Best Dramatic Presentation (Long Form)
Well, I never would have watched this film if it wasn't for the Hugos, and I can't say I enjoyed it per se, but I am pretty sure I laughed at the jokes more often than I did in Ghostbusters; I liked the meta gags the most. On the other hand, there sure were a lot of things I had absolutely no inclination to laugh at (lots and lots), and I think that on the whole I am more sympathetic to what Ghostbusters was trying to do than what Deadpool was, even if neither accomplished enough to make me very enthusiastic.
This was all right. Kinda funny, but not very funny. Some good gags (the Chinese delivery one had a great pay-off, and I liked Chris Hemsworth's character), but at the end it kind of drown in tedious city-destroying spectacle like too many modern sf&f films. Like, I had a good time-- the interplay between the main characters is very likable-- but I suspect I will never want to see this again.
I know a lot of people raved about this film, but I didn't find it near as good as The Force Awakens. A good take on a war film in the Star Wars world, and Gareth Edwards has a great way with striking visuals and giving the effects heft, and of course there are some wonderful callbacks to the original film, but I found this lacked the emotional weight I think this wanted to have. Jyn's story felt muddled. A lot to like, but little to love.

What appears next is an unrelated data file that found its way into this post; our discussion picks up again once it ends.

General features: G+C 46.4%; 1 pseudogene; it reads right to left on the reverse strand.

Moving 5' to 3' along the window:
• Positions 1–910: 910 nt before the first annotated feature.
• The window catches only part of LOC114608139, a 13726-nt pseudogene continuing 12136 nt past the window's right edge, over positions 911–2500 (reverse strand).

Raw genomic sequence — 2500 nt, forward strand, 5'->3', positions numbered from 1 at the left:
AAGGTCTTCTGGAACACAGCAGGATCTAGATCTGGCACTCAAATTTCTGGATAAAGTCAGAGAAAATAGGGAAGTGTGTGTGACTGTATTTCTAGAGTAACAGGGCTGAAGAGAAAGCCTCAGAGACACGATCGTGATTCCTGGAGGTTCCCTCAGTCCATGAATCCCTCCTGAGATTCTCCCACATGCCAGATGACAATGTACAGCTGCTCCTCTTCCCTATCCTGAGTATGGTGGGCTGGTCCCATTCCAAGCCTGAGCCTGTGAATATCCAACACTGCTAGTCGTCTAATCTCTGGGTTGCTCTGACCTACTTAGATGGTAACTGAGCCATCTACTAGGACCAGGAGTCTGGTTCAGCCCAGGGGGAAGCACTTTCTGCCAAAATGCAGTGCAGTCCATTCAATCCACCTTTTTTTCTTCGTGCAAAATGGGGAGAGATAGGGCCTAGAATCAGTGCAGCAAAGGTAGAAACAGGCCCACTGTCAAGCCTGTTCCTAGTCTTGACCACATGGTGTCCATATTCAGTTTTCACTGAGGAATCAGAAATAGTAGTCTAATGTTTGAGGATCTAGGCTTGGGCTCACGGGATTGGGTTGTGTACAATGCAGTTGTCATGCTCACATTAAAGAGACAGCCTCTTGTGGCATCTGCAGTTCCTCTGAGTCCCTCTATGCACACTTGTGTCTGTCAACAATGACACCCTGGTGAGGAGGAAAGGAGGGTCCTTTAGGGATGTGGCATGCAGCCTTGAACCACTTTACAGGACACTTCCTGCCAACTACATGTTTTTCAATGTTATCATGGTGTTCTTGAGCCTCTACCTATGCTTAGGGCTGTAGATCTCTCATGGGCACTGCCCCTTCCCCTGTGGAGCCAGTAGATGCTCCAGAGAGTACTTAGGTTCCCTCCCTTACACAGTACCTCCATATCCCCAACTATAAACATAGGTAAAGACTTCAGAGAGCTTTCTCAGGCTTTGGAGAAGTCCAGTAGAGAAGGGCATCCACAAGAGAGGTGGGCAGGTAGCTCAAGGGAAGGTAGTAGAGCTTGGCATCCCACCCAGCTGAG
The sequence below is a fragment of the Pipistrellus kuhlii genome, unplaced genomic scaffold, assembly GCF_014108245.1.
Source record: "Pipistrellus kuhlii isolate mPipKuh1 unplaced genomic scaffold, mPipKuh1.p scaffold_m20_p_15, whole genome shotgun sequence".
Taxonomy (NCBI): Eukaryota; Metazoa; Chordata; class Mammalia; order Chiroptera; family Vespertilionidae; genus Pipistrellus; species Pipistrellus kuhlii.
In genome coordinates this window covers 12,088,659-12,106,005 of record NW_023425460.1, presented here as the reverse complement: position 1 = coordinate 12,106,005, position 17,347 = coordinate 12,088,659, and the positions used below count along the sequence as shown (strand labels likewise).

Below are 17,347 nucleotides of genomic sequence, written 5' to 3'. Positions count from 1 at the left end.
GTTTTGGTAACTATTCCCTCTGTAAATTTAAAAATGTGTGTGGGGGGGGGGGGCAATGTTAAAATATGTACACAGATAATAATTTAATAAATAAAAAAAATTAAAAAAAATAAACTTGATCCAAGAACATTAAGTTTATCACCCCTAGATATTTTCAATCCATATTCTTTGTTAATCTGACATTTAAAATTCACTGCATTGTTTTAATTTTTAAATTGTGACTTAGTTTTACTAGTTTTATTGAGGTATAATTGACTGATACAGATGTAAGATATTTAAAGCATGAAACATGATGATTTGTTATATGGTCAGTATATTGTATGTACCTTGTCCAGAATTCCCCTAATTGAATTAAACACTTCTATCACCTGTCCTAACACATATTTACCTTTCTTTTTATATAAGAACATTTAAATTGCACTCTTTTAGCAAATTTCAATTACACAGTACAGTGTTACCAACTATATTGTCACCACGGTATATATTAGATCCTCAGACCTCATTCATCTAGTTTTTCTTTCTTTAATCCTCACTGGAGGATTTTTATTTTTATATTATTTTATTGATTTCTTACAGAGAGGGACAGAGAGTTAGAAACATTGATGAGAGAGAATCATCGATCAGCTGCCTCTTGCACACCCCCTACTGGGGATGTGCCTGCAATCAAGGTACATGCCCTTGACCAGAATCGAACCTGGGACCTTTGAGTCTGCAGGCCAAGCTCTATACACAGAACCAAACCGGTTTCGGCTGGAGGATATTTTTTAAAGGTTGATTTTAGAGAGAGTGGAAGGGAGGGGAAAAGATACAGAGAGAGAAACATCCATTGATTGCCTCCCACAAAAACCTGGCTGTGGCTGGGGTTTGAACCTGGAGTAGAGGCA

I enjoyed this. It's not science fiction or fantasy, but I guess the official guidelines also allow "related subjects" and I'd rather see this get the award than two 1980s franchise revivals. Even outside of that, it's a pretty good film with some strong performances and a number of great scenes, casting light on a part of the Space Race I knew nothing about despite growing up watching PBS documentaries about NASA.
Coming after Ghostbusters and Rogue One, 1980s nostalgia clearly rules the Hugos this year-- but this is an original work, not another installment in a franchise. I thought this was marvelous, a slow-burn television show that actually works, with great characters solidly based in a series of excellent performances. I loved all the kids, and the last couple episodes were especially filled with really strong emotional moments.
I really enjoyed this. Gorgeous music, beautiful visuals, cool concepts, and a clever twist. But a twist that's not just clever: when you realize what's going on, your entire emotional world changes. Everything just came together for the final act, with a tribute to daring for peace and cooperation, as well as a moving depiction of how we have to keep going in a world where all the certainties feel like bad ones. I need to seek out the Ted Chiang story this is based on now.